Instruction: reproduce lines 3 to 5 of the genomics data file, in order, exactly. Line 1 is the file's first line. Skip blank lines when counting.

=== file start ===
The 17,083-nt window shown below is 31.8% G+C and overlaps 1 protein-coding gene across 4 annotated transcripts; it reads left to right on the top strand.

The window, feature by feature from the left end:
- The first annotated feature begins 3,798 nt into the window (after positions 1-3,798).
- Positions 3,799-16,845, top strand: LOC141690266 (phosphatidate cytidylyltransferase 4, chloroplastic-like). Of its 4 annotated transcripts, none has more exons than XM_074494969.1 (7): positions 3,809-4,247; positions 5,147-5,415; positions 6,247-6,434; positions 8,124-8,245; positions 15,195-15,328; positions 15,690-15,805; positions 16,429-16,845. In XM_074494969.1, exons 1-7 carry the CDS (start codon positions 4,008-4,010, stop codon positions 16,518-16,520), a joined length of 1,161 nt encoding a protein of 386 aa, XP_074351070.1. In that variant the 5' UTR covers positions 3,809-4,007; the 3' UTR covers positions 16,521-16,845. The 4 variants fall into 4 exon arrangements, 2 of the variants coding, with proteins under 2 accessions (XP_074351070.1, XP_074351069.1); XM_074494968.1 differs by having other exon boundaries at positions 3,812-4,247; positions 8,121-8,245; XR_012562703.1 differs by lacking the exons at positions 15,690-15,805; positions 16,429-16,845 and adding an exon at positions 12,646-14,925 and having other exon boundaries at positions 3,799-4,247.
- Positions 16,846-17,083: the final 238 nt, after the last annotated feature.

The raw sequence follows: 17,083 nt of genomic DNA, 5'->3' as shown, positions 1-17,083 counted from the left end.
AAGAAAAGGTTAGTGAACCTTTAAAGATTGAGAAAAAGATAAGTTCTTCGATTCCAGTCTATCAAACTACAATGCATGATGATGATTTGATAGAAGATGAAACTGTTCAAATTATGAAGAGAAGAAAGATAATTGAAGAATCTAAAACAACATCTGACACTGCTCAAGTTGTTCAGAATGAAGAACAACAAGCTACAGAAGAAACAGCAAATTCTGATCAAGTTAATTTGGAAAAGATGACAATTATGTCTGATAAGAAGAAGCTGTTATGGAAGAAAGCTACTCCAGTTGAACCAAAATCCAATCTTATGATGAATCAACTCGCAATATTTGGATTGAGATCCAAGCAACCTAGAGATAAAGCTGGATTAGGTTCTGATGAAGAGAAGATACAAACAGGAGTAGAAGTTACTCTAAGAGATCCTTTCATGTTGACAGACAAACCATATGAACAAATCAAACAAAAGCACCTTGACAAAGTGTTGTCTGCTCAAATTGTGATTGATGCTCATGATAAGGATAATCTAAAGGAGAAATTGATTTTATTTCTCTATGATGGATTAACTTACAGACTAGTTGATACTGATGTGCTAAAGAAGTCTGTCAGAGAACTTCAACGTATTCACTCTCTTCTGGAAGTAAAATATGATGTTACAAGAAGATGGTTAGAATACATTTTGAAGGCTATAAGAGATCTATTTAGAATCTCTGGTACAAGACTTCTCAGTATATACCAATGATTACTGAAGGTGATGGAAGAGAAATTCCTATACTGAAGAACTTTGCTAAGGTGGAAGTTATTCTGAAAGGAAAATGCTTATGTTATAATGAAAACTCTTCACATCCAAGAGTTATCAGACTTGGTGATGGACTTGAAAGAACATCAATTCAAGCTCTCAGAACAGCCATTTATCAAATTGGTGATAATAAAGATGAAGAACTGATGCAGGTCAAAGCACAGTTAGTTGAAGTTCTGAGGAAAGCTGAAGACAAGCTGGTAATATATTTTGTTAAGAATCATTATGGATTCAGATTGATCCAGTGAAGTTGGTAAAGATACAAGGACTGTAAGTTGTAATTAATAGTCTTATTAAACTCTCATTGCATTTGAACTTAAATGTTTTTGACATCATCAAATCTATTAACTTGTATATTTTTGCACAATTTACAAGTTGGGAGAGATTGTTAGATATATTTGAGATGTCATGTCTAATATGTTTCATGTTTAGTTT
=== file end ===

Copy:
- The first annotated feature begins 3,798 nt into the window (after positions 1-3,798).
- Positions 3,799-16,845, top strand: LOC141690266 (phosphatidate cytidylyltransferase 4, chloroplastic-like). Of its 4 annotated transcripts, none has more exons than XM_074494969.1 (7): positions 3,809-4,247; positions 5,147-5,415; positions 6,247-6,434; positions 8,124-8,245; positions 15,195-15,328; positions 15,690-15,805; positions 16,429-16,845. In XM_074494969.1, exons 1-7 carry the CDS (start codon positions 4,008-4,010, stop codon positions 16,518-16,520), a joined length of 1,161 nt encoding a protein of 386 aa, XP_074351070.1. In that variant the 5' UTR covers positions 3,809-4,007; the 3' UTR covers positions 16,521-16,845. The 4 variants fall into 4 exon arrangements, 2 of the variants coding, with proteins under 2 accessions (XP_074351070.1, XP_074351069.1); XM_074494968.1 differs by having other exon boundaries at positions 3,812-4,247; positions 8,121-8,245; XR_012562703.1 differs by lacking the exons at positions 15,690-15,805; positions 16,429-16,845 and adding an exon at positions 12,646-14,925 and having other exon boundaries at positions 3,799-4,247.
- Positions 16,846-17,083: the final 238 nt, after the last annotated feature.